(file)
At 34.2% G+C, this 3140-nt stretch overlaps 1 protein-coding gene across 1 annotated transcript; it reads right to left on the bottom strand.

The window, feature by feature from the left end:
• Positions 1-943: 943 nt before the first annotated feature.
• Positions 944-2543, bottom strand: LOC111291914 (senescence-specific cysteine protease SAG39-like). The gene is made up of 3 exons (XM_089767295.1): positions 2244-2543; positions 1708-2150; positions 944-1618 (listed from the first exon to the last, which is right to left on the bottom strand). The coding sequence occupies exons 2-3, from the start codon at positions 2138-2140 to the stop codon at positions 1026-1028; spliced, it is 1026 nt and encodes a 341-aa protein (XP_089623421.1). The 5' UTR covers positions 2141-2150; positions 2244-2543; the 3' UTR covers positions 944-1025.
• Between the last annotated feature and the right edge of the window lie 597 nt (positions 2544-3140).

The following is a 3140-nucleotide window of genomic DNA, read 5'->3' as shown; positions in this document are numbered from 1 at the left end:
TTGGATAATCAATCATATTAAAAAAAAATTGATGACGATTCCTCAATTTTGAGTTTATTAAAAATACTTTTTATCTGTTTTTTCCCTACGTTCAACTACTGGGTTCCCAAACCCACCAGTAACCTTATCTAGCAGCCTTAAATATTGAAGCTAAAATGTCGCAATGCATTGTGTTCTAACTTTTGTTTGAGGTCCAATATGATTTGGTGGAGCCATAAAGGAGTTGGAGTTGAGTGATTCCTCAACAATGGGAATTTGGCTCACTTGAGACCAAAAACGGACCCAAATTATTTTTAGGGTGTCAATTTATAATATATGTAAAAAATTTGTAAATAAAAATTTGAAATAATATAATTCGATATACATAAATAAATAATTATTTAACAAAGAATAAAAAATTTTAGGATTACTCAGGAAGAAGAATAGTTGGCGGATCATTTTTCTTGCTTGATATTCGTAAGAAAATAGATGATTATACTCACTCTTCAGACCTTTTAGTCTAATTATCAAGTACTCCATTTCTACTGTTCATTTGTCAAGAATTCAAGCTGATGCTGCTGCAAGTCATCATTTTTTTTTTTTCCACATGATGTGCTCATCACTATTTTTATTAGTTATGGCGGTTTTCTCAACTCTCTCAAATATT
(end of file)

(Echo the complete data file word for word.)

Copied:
At 34.2% G+C, this 3140-nt stretch overlaps 1 protein-coding gene across 1 annotated transcript; it reads right to left on the bottom strand.

The window, feature by feature from the left end:
• Positions 1-943: 943 nt before the first annotated feature.
• Positions 944-2543, bottom strand: LOC111291914 (senescence-specific cysteine protease SAG39-like). The gene is made up of 3 exons (XM_089767295.1): positions 2244-2543; positions 1708-2150; positions 944-1618 (listed from the first exon to the last, which is right to left on the bottom strand). The coding sequence occupies exons 2-3, from the start codon at positions 2138-2140 to the stop codon at positions 1026-1028; spliced, it is 1026 nt and encodes a 341-aa protein (XP_089623421.1). The 5' UTR covers positions 2141-2150; positions 2244-2543; the 3' UTR covers positions 944-1025.
• Between the last annotated feature and the right edge of the window lie 597 nt (positions 2544-3140).

The following is a 3140-nucleotide window of genomic DNA, read 5'->3' as shown; positions in this document are numbered from 1 at the left end:
TTGGATAATCAATCATATTAAAAAAAAATTGATGACGATTCCTCAATTTTGAGTTTATTAAAAATACTTTTTATCTGTTTTTTCCCTACGTTCAACTACTGGGTTCCCAAACCCACCAGTAACCTTATCTAGCAGCCTTAAATATTGAAGCTAAAATGTCGCAATGCATTGTGTTCTAACTTTTGTTTGAGGTCCAATATGATTTGGTGGAGCCATAAAGGAGTTGGAGTTGAGTGATTCCTCAACAATGGGAATTTGGCTCACTTGAGACCAAAAACGGACCCAAATTATTTTTAGGGTGTCAATTTATAATATATGTAAAAAATTTGTAAATAAAAATTTGAAATAATATAATTCGATATACATAAATAAATAATTATTTAACAAAGAATAAAAAATTTTAGGATTACTCAGGAAGAAGAATAGTTGGCGGATCATTTTTCTTGCTTGATATTCGTAAGAAAATAGATGATTATACTCACTCTTCAGACCTTTTAGTCTAATTATCAAGTACTCCATTTCTACTGTTCATTTGTCAAGAATTCAAGCTGATGCTGCTGCAAGTCATCATTTTTTTTTTTTCCACATGATGTGCTCATCACTATTTTTATTAGTTATGGCGGTTTTCTCAACTCTCTCAAATATT